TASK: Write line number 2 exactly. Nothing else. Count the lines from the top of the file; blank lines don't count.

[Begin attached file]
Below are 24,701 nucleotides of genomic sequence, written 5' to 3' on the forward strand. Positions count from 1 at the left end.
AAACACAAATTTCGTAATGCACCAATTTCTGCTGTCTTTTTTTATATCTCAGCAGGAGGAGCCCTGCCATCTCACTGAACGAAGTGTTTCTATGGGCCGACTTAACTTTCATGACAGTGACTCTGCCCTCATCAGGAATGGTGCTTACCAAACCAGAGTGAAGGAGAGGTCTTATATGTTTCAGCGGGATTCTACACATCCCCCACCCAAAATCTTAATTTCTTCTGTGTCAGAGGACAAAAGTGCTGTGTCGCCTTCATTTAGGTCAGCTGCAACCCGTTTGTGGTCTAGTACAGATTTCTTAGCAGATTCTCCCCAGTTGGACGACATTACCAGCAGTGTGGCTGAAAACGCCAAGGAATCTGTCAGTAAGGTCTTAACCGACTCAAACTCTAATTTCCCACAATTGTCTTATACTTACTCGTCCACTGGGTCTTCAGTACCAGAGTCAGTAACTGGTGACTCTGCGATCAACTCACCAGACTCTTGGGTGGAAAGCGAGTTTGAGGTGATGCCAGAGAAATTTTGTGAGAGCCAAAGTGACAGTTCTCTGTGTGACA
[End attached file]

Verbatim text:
AAACACAAATTTCGTAATGCACCAATTTCTGCTGTCTTTTTTTATATCTCAGCAGGAGGAGCCCTGCCATCTCACTGAACGAAGTGTTTCTATGGGCCGACTTAACTTTCATGACAGTGACTCTGCCCTCATCAGGAATGGTGCTTACCAAACCAGAGTGAAGGAGAGGTCTTATATGTTTCAGCGGGATTCTACACATCCCCCACCCAAAATCTTAATTTCTTCTGTGTCAGAGGACAAAAGTGCTGTGTCGCCTTCATTTAGGTCAGCTGCAACCCGTTTGTGGTCTAGTACAGATTTCTTAGCAGATTCTCCCCAGTTGGACGACATTACCAGCAGTGTGGCTGAAAACGCCAAGGAATCTGTCAGTAAGGTCTTAACCGACTCAAACTCTAATTTCCCACAATTGTCTTATACTTACTCGTCCACTGGGTCTTCAGTACCAGAGTCAGTAACTGGTGACTCTGCGATCAACTCACCAGACTCTTGGGTGGAAAGCGAGTTTGAGGTGATGCCAGAGAAATTTTGTGAGAGCCAAAGTGACAGTTCTCTGTGTGACA